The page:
In a previous tip, I had complained about form control option buttons. I had argued they suffer because you can’t change the font size nor the “punch circle.” But then an idea dawned on me that builds off of that previous tip. We could use the same dynamic described in that earlier article and combine it with the camera tool.
Click here to learn more about the Camera tool.
Let’s take a look. On the left side, I’ve create a button list. This is just a place to store my option buttons. Notice I’ve placed them within a single cell each—this makes it easy to take a snapshot with the camera tool (since the camera will always only reference one cell). The image below shows how this works. Notice option buttons are all linked to cell B8, which I’ve named “SelectedIndex.”
Again, following my previous tip, we can assign each image created by the camera tool to a macro. That macro would change the Selected Index depending upon which button was selected
Click here to read that previous tip to understand it in full.
Let’s take a look at that macro:
Public Sub OptionButtonHandler()
Dim Index As Integer
Index = CInt(Replace(Application.Caller, "Button", ""))
[SelectedIndex].Value = Index
You maybe wondering about that last line in the subroutine. Camera tool images can be a little funky. In the previous screenshot, you can see that these option buttons images are on the same tab as their form control counterparts. Presumably, you’ll place the option button images on a different worksheet tab and the original button list will live on a hidden tab. For whatever reason, whenever you place these form control images on another tab, the image won’t always sync with the right value. So making a call to recalculate will ensure that it does. The download file provided at the end of this post demonstrates a setup where the images are on a different tab.
Note: I’ve only noticed this problem in Excel 2010. Excel 2013+ does not seem to have this issue requiring a call to calculate. I’ve included it here so it’s backward compatible with previous versions of Excel. It’s also a bit slower, so feel free to remove it completely if it’s not an issue on your end.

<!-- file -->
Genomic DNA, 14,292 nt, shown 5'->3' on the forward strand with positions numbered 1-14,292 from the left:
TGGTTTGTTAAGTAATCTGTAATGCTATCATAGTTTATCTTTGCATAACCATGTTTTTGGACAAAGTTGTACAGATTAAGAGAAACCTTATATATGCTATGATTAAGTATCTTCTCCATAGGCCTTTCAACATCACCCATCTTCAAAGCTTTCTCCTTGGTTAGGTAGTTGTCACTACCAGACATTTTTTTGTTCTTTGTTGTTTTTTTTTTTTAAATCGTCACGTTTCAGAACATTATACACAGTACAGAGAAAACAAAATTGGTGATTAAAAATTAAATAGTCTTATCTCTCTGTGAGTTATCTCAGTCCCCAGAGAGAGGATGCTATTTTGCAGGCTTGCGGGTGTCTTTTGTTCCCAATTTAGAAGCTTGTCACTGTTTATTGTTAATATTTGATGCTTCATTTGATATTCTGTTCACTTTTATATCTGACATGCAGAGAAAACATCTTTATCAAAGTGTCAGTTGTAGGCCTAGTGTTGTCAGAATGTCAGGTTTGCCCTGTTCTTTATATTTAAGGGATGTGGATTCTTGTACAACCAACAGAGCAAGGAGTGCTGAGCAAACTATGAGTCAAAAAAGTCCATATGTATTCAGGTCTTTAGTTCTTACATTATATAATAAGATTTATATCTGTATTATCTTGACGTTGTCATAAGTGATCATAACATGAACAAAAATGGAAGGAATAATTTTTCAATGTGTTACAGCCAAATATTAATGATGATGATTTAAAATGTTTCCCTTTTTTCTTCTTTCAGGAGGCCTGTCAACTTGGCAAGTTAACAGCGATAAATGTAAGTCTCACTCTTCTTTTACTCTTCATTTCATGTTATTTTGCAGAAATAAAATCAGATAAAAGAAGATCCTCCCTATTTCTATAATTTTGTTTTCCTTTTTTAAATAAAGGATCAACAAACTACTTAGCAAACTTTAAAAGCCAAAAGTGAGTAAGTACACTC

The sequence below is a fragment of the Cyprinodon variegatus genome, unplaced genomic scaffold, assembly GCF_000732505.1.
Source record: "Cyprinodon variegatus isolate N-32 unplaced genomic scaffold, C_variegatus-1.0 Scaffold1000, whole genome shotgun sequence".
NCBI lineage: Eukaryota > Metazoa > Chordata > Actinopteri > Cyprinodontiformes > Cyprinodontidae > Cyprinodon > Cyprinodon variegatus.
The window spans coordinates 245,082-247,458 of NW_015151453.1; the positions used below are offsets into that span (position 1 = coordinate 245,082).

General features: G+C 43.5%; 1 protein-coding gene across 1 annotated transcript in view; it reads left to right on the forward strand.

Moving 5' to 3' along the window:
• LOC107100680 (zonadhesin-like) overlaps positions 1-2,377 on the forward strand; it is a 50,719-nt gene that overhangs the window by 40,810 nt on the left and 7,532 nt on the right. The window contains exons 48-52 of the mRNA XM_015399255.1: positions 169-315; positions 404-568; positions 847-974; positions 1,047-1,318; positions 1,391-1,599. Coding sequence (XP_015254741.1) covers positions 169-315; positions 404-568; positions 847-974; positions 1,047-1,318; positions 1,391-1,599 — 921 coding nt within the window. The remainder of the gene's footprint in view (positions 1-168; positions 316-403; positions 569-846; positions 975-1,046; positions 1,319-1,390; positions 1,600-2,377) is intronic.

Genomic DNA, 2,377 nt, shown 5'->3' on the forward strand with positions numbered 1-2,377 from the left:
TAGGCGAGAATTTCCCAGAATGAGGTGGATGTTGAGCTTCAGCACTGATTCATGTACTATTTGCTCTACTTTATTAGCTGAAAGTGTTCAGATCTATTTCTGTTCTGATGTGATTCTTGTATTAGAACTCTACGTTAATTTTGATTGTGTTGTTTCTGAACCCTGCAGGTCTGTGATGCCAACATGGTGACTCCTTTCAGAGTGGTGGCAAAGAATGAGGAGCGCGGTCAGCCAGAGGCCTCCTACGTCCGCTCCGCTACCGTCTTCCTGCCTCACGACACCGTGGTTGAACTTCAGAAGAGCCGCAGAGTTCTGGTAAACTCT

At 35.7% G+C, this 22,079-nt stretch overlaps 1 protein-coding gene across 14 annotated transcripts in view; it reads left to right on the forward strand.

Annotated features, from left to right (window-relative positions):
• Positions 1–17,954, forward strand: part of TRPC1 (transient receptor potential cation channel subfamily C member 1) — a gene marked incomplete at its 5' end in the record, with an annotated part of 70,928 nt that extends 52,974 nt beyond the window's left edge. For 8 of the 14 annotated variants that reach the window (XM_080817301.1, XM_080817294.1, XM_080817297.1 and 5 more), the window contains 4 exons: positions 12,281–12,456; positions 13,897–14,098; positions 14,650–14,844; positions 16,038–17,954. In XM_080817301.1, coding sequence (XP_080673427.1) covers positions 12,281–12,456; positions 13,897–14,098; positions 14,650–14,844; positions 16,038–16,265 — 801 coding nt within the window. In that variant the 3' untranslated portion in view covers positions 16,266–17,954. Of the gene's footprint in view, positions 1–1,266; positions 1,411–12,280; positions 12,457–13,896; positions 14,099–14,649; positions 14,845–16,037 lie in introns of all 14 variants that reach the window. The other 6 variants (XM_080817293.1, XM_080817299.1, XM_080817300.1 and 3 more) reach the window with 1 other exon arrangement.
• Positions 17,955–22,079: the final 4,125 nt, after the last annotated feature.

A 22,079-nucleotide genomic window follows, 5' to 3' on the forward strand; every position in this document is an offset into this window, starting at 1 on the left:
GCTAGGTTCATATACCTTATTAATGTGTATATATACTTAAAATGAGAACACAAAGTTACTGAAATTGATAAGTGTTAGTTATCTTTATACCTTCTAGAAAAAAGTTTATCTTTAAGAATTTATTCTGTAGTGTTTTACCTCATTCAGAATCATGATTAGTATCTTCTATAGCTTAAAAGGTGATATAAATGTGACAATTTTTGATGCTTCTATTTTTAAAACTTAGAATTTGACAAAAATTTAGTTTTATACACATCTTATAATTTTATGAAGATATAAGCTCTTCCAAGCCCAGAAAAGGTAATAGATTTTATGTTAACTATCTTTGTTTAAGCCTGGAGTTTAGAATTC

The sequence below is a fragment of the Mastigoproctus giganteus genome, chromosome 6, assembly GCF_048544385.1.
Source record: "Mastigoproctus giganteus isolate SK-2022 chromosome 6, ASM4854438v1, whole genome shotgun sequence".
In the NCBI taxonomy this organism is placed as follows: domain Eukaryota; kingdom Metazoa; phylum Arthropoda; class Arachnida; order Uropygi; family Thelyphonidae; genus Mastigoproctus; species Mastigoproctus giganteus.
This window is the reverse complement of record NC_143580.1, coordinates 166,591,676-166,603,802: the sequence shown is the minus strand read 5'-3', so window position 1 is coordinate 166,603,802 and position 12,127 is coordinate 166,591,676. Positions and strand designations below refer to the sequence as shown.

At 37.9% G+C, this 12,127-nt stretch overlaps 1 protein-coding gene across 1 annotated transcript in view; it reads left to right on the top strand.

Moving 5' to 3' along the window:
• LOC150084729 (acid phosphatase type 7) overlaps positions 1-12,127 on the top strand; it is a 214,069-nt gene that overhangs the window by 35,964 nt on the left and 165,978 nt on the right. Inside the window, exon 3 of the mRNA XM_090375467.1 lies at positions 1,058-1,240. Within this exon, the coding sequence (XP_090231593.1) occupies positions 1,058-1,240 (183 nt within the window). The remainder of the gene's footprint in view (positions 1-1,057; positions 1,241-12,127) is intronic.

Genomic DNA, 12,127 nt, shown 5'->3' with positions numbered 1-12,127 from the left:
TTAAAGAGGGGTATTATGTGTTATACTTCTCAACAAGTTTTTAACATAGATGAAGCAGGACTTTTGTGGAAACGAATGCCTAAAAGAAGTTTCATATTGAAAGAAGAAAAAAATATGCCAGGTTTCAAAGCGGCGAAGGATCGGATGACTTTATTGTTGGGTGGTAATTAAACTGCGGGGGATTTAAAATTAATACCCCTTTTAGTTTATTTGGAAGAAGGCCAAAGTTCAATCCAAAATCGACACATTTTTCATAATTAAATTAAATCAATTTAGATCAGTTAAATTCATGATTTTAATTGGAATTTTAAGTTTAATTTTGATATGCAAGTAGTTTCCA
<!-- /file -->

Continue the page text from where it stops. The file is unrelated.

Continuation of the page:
Look, I’m probably not going to use these buttons anytime soon. I’m not saying you shouldn’t, but I don’t have a lot of use for them. I’ll still prefer my method of using shapes. However, the camera tool when combined with my earlier tip does allow you to create functionality not native to Excel. For instance, if you type a new font in one of the cells on the button list, you can even change the format of the radio button in the way it’s presented. In the image below, I’ve deleted the original caption to the option button. In its place I wrote another caption into the cell and picked a cheesy font. Yes, it doesn’t look great, but you can play with the formats and make it look better. This should give you an idea of what’s available.
My hope with this article is that we keep the creative juices flowing and see what other novel ways it can be applied. Again, I probably won’t use this, but hey, maybe you will, and that’s enough for me.
From December 23-30, I’ll be in Dublin, Ireland on holiday with my wife. If you are in the Dublin area and would like to say hi, let me know! Otherwise, this is likely my last blog post before the end of the year, so have happy holiday and terrific new year!
Download file: Large Option Buttons.xlsm
Also, buy my new book! Makes a great stocking stuffer!
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